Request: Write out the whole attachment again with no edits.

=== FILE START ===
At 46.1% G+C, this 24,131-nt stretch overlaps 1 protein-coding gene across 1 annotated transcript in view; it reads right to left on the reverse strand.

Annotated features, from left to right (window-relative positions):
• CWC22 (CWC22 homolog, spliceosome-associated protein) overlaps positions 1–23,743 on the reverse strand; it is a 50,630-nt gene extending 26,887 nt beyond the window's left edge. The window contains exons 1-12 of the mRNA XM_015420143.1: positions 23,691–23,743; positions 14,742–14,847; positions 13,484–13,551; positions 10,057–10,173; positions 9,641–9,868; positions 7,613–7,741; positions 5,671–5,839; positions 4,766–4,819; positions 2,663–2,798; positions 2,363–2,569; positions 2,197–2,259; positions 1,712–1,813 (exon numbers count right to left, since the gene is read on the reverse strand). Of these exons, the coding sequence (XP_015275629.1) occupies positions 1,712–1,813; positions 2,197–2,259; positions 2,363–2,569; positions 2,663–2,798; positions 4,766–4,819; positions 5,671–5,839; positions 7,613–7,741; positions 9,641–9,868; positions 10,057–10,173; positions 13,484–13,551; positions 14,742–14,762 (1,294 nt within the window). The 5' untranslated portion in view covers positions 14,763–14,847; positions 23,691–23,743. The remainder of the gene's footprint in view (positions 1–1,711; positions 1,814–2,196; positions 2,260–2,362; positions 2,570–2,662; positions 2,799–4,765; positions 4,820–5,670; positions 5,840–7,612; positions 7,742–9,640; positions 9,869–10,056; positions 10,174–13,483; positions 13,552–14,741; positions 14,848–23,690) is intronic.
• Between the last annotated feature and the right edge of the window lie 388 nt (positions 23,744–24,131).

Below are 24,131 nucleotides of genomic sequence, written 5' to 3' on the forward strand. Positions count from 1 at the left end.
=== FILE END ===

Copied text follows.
At 46.1% G+C, this 24,131-nt stretch overlaps 1 protein-coding gene across 1 annotated transcript in view; it reads right to left on the reverse strand.

Annotated features, from left to right (window-relative positions):
• CWC22 (CWC22 homolog, spliceosome-associated protein) overlaps positions 1–23,743 on the reverse strand; it is a 50,630-nt gene extending 26,887 nt beyond the window's left edge. The window contains exons 1-12 of the mRNA XM_015420143.1: positions 23,691–23,743; positions 14,742–14,847; positions 13,484–13,551; positions 10,057–10,173; positions 9,641–9,868; positions 7,613–7,741; positions 5,671–5,839; positions 4,766–4,819; positions 2,663–2,798; positions 2,363–2,569; positions 2,197–2,259; positions 1,712–1,813 (exon numbers count right to left, since the gene is read on the reverse strand). Of these exons, the coding sequence (XP_015275629.1) occupies positions 1,712–1,813; positions 2,197–2,259; positions 2,363–2,569; positions 2,663–2,798; positions 4,766–4,819; positions 5,671–5,839; positions 7,613–7,741; positions 9,641–9,868; positions 10,057–10,173; positions 13,484–13,551; positions 14,742–14,762 (1,294 nt within the window). The 5' untranslated portion in view covers positions 14,763–14,847; positions 23,691–23,743. The remainder of the gene's footprint in view (positions 1–1,711; positions 1,814–2,196; positions 2,260–2,362; positions 2,570–2,662; positions 2,799–4,765; positions 4,820–5,670; positions 5,840–7,612; positions 7,742–9,640; positions 9,869–10,056; positions 10,174–13,483; positions 13,552–14,741; positions 14,848–23,690) is intronic.
• Between the last annotated feature and the right edge of the window lie 388 nt (positions 23,744–24,131).

Below are 24,131 nucleotides of genomic sequence, written 5' to 3' on the forward strand. Positions count from 1 at the left end.